If you looked at the (awesome) Akademy 2013 program, you'll notice there's no talk about the current state of KDE Frameworks. There's talks related to teams showing plans to use KDE Frameworks, or talking about building blocks present in KDE Frameworks... still... nothing about the big picture. No worries! There will be plenty of activity around KDE Frameworks!
In particular, every morning from monday 15th to thursday 18th in room B4, we will have KDE Frameworks office hours where the current team will churn out patches faster than ever, and help others to get started with KDE Frameworks.
Also, on thursday 18th afternoon in room B4, we'll have the big discussion about moving KDE Frameworks into release mode for a first release. The path to get there should be much clearer now, once we sorted out the last details, it will just be about having all available hands on keyboards and making it happen.
So, if you're interested in KDE Frameworks, we're easy to find, come to the room B4 and join the fun!
And now, it is less than 48 hours before my departure for Bilbao and Akademy 2013... I'm really looking forward to meeting the rest of KDE again!
This post is part of a series about the KDE Manifesto
As mentionned in my previous post, I have been on a very needed hiatus from public communication. It also means that I delayed indefinitely my series about the KDE Manifesto. If you don't remember the first part, I advise you to read it again first. Now... Let's resume the story telling.
We've previously seen why we needed a tool to answer this question of "What is a KDE project?", in this part we'll see how we tackled the task which led to the KDE Manifesto.
Because of all the events and the questions without answers related in the previous part, some people finally noticed some actions were needed and that we couldn't ignore the symptoms any longer. At one point the discussion started in the KDE e.V. about trying to provide a definition of what is a "KDE project". Then in the KDE e.V. was created a small team which had the mandate to create that definition. I had the honor to be part of that team, and the other members were Cornelius Schumacher, Eike Hein, Ivan Čukić, and Sebastian Sauer. We should really be grateful to the work they put in that task (I know I am).
We started with the right first step in my opinion: collecting feedback from the community and from different projects to see how they perceive themselves and the community. But doing it this way had a downside, we ended up with way too much data, and got completely overwhelmed. That was clearly not easy, and everyone being busy as usual at some point the data got ignored, collecting dust in a dark corner of our hard drives. The team became completely dormant and no communication was going on anymore.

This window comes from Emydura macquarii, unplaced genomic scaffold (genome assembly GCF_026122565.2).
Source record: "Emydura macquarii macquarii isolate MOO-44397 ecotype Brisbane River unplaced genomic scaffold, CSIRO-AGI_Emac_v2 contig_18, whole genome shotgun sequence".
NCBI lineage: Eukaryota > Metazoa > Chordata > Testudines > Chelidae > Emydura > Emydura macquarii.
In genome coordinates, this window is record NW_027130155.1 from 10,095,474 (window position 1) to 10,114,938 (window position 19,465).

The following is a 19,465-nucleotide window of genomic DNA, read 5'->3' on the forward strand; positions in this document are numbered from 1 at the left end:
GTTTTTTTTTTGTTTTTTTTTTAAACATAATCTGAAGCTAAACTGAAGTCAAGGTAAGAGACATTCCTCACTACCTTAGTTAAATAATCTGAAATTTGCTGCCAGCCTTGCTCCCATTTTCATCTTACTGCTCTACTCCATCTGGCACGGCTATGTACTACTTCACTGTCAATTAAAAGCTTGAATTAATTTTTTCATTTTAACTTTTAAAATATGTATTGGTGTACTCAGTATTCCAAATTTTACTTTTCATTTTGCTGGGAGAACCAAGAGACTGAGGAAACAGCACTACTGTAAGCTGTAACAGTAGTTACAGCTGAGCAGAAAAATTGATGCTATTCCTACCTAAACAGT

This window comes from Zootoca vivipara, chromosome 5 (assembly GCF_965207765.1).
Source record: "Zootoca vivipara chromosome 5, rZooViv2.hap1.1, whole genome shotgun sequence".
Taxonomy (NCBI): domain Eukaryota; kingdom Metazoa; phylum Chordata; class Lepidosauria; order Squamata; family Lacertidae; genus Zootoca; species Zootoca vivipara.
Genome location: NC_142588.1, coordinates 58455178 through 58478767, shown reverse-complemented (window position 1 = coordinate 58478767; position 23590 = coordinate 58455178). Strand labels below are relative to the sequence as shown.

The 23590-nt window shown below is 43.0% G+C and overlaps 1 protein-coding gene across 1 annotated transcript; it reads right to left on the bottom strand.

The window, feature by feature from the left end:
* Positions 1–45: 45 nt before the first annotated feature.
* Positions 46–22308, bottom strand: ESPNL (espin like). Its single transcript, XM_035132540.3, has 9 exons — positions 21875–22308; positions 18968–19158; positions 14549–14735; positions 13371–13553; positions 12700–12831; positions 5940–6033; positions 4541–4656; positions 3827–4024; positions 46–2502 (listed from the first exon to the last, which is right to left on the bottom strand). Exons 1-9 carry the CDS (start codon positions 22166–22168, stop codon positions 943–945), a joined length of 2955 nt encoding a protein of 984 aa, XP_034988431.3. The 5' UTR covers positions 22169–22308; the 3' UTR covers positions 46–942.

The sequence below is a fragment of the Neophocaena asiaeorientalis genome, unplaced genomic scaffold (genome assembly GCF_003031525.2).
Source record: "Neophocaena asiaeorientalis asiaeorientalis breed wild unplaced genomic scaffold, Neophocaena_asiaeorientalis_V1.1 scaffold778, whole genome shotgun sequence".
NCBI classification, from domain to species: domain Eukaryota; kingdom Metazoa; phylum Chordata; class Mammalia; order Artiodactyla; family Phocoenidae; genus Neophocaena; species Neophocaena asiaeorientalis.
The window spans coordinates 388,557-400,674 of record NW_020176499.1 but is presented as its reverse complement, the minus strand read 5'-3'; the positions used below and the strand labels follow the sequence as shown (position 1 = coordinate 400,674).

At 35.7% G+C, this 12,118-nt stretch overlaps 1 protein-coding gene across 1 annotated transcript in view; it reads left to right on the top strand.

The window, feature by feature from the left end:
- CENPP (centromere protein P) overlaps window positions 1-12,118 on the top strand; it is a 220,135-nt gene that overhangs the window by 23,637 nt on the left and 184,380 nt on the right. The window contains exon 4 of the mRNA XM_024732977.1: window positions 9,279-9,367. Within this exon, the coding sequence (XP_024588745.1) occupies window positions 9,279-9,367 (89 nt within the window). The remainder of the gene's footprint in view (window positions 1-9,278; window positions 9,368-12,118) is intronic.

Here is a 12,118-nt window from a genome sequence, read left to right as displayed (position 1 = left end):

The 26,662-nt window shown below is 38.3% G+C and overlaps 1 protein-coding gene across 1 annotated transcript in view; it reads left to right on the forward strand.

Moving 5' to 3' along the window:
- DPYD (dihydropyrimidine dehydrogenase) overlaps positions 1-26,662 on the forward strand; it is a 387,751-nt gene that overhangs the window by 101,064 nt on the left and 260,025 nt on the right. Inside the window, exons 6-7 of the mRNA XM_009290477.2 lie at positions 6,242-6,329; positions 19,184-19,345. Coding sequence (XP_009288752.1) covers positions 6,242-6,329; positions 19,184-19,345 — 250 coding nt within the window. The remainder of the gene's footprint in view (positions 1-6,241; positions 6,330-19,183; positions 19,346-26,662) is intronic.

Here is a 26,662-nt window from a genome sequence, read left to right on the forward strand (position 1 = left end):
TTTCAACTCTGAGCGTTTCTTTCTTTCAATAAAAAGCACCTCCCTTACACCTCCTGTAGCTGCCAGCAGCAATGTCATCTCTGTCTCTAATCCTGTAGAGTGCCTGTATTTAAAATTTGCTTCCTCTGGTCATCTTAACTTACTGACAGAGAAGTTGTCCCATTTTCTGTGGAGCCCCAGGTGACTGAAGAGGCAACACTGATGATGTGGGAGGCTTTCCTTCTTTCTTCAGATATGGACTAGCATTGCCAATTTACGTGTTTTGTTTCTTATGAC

Until... one night... I don't really know why, I picked up everything and tried to map it on paper. I extracted criterias and definitions out of the pieces of text we received. After all, I used to do Knowledge Engineering, that couldn't be an impossible task! That's when I noticed why we felt overwhelmed and silently gave up on the task at hand. If you took all the criterias and considered them equals (which was our mindset all along), you could end up only with a tautological situation: "A KDE project is a project considering itself part of KDE or started by a known KDE contributor". Not a terribly useful outcome, but at least I then knew how to move forward.
I asked the membership of the KDE e.V. to change our mandate in order to move away from trying to define what a KDE Project is and instead determine which characteristics we want KDE Projects to share. It sounds similar but makes a huge difference, you're not working on a closed check list anymore. It made for a much more open space, and not all feedback could be treated equal anymore, there definitely was noise in there.
Once that change of scope got accepted, I summoned the original team again to set up a meeting at Akademy 2012 to work together on the data again. With the given mandate, it was likely not possible to nail it down in finite time remotely. Since not everyone could make it to Akademy, we had to reshuffle the team a bit to make the meeting happen.
And so the meeting finally happened at Akademy, after the KDE e.V. general assembly in presence of Alex Fiestas, Albert Astals Cid, Carl Symons, Cornelius Schumacher, Mirko Boehm, Pradeepto Bhattacharya and myself. We were looking at a very long and intense brainstorming session to go through all the notes which were collected the past months and try to make sense out of them... We all know how this kind of brainstorming sessions can quickly go out of control and be in the end fruitless. That's why I came with an experiment to propose.
Instead of debating the outcome, I proposed a very light process, in the form of a tuned "Prune the Product Tree" game. This game is part of a set named "Innovation Games" which are good for market studies, or emergence of answers to very broad questions like the one we were tackling.
The basic idea is that we went through all the feedback we got, and for each piece of information found, we tried to determine where on the tree it would fit:
- On the floor if that was irrelevant, or mentionned as something we should avoid as a criterion in the future;
- On the roots if that was something supporting the community, something the community couldn't function without;
- On the trunk if that was something central to the community definition;
- On the canope for anything less central, and derived from the rest, further away from the trunk as it was more refined by-product, in other words consequences from what was on the roots and the trunk.